Here is my advice on how to manage this. The process I recommend for scoring chapter exercises is different from that for scoring exam responses. For chapter exercises, parents can require the student to write the response and then turn to the page in the text where the topic is addressed. The student can then support his or her response by citing relevant passages in the text, that is, by writing down the page and paragraph (or section and paragraph) where answer is found. For a complex question, the answer may not be found written verbatim in the text; it may instead require combining ideas from several different  paragraphs. The student should be required to support his or her answer by citing these locations in the text.

When assessing this written work, the parent grader merely checks to see that the work is supported by appropriate citations. It is the student’s responsibility to ensure that the citations are legitimate and that he or she actually understands the question and can formulate an appropriate response to it. For exam responses, the student first takes the exam and “turns in” the paper to the person who will grade it. That person can review the paper for completeness and so on, and then hand the paper back to the student for compiling citations. The student then finds the relevant passages in the text and adds the citations to the test paper using, say, a colored pen to distinguish these additions from the original responses on the paper.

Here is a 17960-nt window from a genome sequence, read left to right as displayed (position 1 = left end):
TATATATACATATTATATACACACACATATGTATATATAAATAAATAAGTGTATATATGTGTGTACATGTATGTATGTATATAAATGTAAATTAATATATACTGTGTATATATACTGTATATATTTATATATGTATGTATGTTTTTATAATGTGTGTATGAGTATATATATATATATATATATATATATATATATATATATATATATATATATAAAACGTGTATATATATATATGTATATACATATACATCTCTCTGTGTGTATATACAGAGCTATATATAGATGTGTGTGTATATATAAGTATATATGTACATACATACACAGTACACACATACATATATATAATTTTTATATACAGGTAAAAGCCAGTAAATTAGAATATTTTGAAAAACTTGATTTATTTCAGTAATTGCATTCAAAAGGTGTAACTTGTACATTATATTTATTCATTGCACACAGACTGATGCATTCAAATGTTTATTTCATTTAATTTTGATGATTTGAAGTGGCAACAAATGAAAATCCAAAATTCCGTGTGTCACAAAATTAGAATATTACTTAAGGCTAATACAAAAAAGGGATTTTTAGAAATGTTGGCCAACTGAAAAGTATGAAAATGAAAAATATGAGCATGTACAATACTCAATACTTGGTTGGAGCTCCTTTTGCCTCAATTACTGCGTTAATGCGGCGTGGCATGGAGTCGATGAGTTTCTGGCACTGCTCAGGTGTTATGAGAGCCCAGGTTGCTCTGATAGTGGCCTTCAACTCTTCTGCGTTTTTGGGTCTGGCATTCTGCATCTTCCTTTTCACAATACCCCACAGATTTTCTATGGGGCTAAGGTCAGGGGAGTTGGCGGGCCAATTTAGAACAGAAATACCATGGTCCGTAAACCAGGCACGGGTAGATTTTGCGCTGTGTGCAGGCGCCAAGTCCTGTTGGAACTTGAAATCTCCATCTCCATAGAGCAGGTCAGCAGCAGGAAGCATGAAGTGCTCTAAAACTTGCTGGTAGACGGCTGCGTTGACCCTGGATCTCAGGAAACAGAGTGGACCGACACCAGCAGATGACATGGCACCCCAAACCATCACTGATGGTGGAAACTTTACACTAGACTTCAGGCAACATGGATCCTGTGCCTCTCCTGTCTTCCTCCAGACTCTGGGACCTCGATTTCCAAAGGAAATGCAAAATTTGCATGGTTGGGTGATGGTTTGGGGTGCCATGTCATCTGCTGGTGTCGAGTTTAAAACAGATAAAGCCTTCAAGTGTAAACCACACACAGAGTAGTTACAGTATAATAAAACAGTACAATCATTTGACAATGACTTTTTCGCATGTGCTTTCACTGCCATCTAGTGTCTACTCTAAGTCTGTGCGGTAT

As a final step, the student and grader review the responses and citations together. This final step is necessarily suboptimal. The best results will occur if the student is diligent and honest and can form an honest judgement of how well he or she has answered the question. Otherwise, the parent grader will need to listen to the student explain his or her response, read the material from the chapter, and demonstrate that the response is adequate. Note that the parent grader is still in the position of trying to judge a response to a question he or she may not know anything about. There is no way around this dilemma. But the value here is that instead of the parent trying to judge the answer by comparing it to a written example, the student is the one who provides reasoned argument based on sources. The parent is now in the position of assessing whether the student knows what he or she is talking about. This explanation method is far easier to do than trying to judge a response absent of any such explanation or justification.